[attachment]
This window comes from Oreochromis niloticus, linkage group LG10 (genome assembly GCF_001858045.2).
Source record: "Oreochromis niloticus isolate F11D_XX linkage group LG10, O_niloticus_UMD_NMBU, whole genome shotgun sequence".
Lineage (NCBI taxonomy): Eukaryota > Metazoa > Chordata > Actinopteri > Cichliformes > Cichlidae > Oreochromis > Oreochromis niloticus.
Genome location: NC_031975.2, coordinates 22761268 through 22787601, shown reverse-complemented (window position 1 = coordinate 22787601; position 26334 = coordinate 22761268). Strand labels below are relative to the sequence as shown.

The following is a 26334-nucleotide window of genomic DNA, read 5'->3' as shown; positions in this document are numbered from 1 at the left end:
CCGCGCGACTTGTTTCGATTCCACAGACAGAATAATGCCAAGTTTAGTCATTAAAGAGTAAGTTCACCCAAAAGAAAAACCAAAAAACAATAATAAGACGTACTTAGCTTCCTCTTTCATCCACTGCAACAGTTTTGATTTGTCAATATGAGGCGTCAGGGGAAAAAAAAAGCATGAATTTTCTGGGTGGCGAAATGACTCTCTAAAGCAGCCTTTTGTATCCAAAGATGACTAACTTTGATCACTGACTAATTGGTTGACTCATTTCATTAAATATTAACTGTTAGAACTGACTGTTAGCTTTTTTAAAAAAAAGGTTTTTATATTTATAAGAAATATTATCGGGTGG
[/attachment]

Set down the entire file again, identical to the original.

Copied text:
This window comes from Oreochromis niloticus, linkage group LG10 (genome assembly GCF_001858045.2).
Source record: "Oreochromis niloticus isolate F11D_XX linkage group LG10, O_niloticus_UMD_NMBU, whole genome shotgun sequence".
Lineage (NCBI taxonomy): Eukaryota > Metazoa > Chordata > Actinopteri > Cichliformes > Cichlidae > Oreochromis > Oreochromis niloticus.
Genome location: NC_031975.2, coordinates 22761268 through 22787601, shown reverse-complemented (window position 1 = coordinate 22787601; position 26334 = coordinate 22761268). Strand labels below are relative to the sequence as shown.

The following is a 26334-nucleotide window of genomic DNA, read 5'->3' as shown; positions in this document are numbered from 1 at the left end:
CCGCGCGACTTGTTTCGATTCCACAGACAGAATAATGCCAAGTTTAGTCATTAAAGAGTAAGTTCACCCAAAAGAAAAACCAAAAAACAATAATAAGACGTACTTAGCTTCCTCTTTCATCCACTGCAACAGTTTTGATTTGTCAATATGAGGCGTCAGGGGAAAAAAAAAGCATGAATTTTCTGGGTGGCGAAATGACTCTCTAAAGCAGCCTTTTGTATCCAAAGATGACTAACTTTGATCACTGACTAATTGGTTGACTCATTTCATTAAATATTAACTGTTAGAACTGACTGTTAGCTTTTTTAAAAAAAAGGTTTTTATATTTATAAGAAATATTATCGGGTGG